For the most part on Tuesday, primary voters in seven states from New Jersey to California showed the limits of the ideological edges of both parties.
A liberal district attorney, Chesa Boudin, was recalled in the most progressive of cities, San Francisco, but conservative candidates carrying the banner of former President Donald J. Trump did not fare well, either.
For all the talk of sweeping away the old order, Tuesday’s primaries largely saw the establishment striking back. Here are some takeaways.
California called for order.
Wracked by the pandemic, littered with tent camps, frightened by smash-and-grab robberies and anti-Asian-American hate crimes, voters in two of the most progressive cities sent a message on Tuesday: Restore stability.
In Los Angeles, the nation’s second-largest city, Rick Caruso, a billionaire former Republican who rose to prominence on the city’s police commission, blanketed the city with ads promising to crack down on crime if elected mayor.
His chief opponent, Karen Bass, a veteran Democratic congresswoman, argued that public safety and criminal justice reform were not mutually exclusive, and disappointed some liberal supporters by calling to put more police officers on the street. The two are headed for a November mayoral runoff.
And in San Francisco, voters who were once moved by Chesa Boudin’s plans as district attorney to reduce the number of people sent to prison ran out of patience with seemingly unchecked property crime, violent attacks on elderly residents and open drug use during the pandemic. They recalled him.
Statewide, the Democratic attorney general, Rob Bonta, advanced easily to the general election runoff. Mr. Bonta is a progressive, but was careful to stress that criminal justice reform and public safety were both priorities.
The choices seemed to signal a shift to the center that was likely to reverberate through Democratic politics across the nation. But longtime California political observers said the message was less about ideology than about effective action.
Understand the June 7 Primary Election
By showing little enthusiasm for progressive and Trumpian candidates alike, voters in seven states showed the limits of the ideologies of both parties.
“This is about competence,” said Zev Yaroslavsky, who served in local government in Los Angeles for nearly four decades and is now the director of the Los Angeles Initiative at the Luskin School of Public Affairs at the University of California, Los Angeles.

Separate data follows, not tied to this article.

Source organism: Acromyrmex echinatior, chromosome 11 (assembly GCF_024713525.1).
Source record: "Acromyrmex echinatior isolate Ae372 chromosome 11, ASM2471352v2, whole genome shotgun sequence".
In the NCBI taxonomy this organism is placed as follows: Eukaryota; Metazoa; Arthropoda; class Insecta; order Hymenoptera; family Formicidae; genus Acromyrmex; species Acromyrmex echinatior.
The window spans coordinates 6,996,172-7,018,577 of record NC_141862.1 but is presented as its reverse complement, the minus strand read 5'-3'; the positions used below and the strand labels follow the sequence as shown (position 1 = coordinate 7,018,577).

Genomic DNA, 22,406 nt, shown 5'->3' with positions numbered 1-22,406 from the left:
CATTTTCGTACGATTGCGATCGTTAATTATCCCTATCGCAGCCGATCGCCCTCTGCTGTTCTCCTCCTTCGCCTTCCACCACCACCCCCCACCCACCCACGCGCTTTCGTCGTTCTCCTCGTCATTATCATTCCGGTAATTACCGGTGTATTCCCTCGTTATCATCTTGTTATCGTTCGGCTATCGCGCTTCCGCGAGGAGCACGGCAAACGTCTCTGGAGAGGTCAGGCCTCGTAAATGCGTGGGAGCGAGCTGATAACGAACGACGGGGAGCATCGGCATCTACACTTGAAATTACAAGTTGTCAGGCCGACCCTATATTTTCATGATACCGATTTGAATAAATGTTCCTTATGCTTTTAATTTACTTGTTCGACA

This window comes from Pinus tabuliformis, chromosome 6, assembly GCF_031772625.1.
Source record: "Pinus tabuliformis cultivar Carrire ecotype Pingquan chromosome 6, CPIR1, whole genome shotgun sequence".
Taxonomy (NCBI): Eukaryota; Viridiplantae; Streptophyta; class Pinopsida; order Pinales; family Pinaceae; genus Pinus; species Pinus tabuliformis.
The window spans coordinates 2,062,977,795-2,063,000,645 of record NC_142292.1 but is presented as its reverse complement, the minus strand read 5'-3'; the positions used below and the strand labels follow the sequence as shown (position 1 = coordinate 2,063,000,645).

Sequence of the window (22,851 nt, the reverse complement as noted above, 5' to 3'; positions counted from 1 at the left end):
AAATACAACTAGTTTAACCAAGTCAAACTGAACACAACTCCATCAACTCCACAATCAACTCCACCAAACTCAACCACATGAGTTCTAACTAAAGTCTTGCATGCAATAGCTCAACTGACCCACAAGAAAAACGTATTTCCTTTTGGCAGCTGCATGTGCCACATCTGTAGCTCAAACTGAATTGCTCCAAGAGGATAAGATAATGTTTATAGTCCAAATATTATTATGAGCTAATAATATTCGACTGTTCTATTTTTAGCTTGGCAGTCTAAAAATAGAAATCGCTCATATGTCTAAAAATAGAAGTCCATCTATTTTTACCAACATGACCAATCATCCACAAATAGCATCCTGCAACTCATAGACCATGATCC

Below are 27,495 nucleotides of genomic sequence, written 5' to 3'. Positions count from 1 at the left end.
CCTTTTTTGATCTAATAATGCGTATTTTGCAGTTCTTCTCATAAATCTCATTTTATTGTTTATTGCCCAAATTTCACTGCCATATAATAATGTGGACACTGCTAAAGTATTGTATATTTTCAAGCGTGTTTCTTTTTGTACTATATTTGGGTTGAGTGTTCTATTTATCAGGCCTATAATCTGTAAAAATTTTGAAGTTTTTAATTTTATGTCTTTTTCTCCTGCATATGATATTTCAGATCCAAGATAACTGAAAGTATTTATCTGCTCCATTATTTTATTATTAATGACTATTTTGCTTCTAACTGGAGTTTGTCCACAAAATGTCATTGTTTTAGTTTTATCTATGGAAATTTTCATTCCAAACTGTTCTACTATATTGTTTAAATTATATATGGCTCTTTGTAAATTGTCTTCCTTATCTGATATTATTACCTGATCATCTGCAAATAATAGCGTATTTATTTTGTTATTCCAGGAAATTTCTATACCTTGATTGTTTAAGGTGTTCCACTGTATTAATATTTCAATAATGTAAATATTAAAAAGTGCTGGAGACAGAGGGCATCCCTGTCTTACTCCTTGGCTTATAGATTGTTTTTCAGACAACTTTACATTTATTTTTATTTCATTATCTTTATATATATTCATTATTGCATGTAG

“People want solutions,” he said. “They don’t give a damn about left or right. It’s the common-sense problem-solving they seem to be missing. Government is supposed to take care of the basics, and the public believes the government hasn’t been doing that.”
For House Republicans, the Jan. 6 commission vote still matters.
In May 2021, 35 House Republicans voted for an independent, bipartisan commission to look at the events surrounding the Jan. 6, 2021, attack on the Capitol.
At first blush, the vote should not have mattered much: The legislation creating the commission was negotiated by the top Republican on the House Homeland Security Committee, John Katko of New York, with the blessing of the Republican leader, Kevin McCarthy of California. Besides, the commission was filibustered by Republicans in the Senate and went nowhere.
But Tuesday’s primaries showed that the vote still mattered. In Mississippi, Representative Michael Guest, one of the 35, was forced into a June 28 runoff with Michael Cassidy, who ran as the “pro-Trump” Republican and castigated the incumbent for voting for the commission. In South Dakota, Representative Dusty Johnson, another one of the 35, faced similar attacks but still mustered 60 percent of the vote.
In California, Representative David Valadao, who also voted for the commission, struggled to keep pace with his Democratic challenger, State Assemblyman Rudy Salas, as a Republican rival, Chris Mathys, took votes from his supporters on the right.
In all, now, 10 of the 35 will not be back in the House next year, either because they resigned, retired or were defeated in primaries. And more are likely to fall in the coming weeks.